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Ariz. Scholarship Program Ruled Constitutional

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Arizona's empowerment scholarship account program, which allows certain students to receive funds from the state for a variety of educational services, including private school tuition, was ruled constitutional by the Arizona Court of Appeals Tuesday

The program was being challenged by teachers' unions and school board associations in the state who argued that the program violated the state constitution's aid and religion clauses, which prevent the state from distributing public money to private or religious schools. In fact, Arizona is not allowed to operate a school voucher program because it violates the state's constitution. 

However, the court found that the empowerment scholarships provide families with a wide array of educational options, and therefore decided to uphold the constitutionality of the program. 

The empowerment scholarship account program was formed in 2011 and originally only affected families of students with special needs. In 2012, the program was expanded to include children in active-duty military families, foster children, and families with students in D- or F-rated schools. In 2013, the program was again expanded to include eligible incoming kindergarteners. (Previously, students had to be enrolled in public school for at least one year before they could be eligible for the scholarships.)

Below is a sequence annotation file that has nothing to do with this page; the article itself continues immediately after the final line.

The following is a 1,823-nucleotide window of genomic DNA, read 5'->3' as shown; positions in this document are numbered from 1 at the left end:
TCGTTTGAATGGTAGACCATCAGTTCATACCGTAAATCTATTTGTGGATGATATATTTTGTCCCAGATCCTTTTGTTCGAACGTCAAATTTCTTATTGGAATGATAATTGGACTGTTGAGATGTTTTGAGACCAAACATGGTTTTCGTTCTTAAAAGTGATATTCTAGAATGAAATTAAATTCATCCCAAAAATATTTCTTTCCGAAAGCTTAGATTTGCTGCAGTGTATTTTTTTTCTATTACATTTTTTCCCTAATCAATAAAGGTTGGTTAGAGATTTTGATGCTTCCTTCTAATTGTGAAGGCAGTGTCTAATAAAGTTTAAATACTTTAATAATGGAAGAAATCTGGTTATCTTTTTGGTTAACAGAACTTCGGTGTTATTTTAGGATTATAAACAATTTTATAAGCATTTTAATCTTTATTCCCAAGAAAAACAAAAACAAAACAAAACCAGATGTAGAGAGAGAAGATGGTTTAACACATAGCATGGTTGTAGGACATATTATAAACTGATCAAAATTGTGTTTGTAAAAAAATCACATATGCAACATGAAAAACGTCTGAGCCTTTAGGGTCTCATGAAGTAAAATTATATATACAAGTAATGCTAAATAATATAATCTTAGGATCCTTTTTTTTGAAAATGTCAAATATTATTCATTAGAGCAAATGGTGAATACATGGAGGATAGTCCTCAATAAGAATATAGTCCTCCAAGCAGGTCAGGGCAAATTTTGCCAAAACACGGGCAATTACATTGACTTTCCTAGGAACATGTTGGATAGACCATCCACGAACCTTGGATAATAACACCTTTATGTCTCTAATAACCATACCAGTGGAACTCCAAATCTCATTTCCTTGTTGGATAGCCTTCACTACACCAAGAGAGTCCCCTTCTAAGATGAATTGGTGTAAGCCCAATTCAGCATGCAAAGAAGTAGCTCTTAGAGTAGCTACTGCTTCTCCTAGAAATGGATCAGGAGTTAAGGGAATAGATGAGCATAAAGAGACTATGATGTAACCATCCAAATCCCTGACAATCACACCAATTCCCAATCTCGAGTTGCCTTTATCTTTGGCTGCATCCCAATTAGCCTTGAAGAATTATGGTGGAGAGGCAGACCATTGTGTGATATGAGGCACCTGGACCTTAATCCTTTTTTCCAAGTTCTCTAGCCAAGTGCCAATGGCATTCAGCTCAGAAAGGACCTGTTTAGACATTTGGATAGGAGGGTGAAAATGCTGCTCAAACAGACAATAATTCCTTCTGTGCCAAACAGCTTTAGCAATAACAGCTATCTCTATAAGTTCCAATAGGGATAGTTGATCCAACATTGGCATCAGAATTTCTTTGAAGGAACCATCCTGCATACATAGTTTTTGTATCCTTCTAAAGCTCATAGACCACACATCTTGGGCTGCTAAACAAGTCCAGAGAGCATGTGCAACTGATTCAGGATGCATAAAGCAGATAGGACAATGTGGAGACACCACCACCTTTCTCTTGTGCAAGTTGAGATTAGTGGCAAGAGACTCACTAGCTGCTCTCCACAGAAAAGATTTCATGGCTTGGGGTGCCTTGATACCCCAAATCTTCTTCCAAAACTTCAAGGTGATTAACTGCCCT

The funds may be used for private school tuition, educational therapy services and aides, textbooks, college tuition, online learning courses, and college textbooks, among other educational expenses. A recent analysis from the Friedman Foundation for Educational Choice found that the vast majority of families receiving funds (207 out of 316) use the funds at least in part for private school tuition, although 34 percent of the families receiving empowerment scholarship funds use them for multiple educational expenses. 

Unused funds are rolled over for future education-related expenses. 

The Goldwater Institute, which designed the program, praised the court's decision. Clint Bolick, the organization's vice president said in a press release, "This program is a lifesaver for children who have special needs or who were consigned to failing schools. For such children, there can never be too many options."

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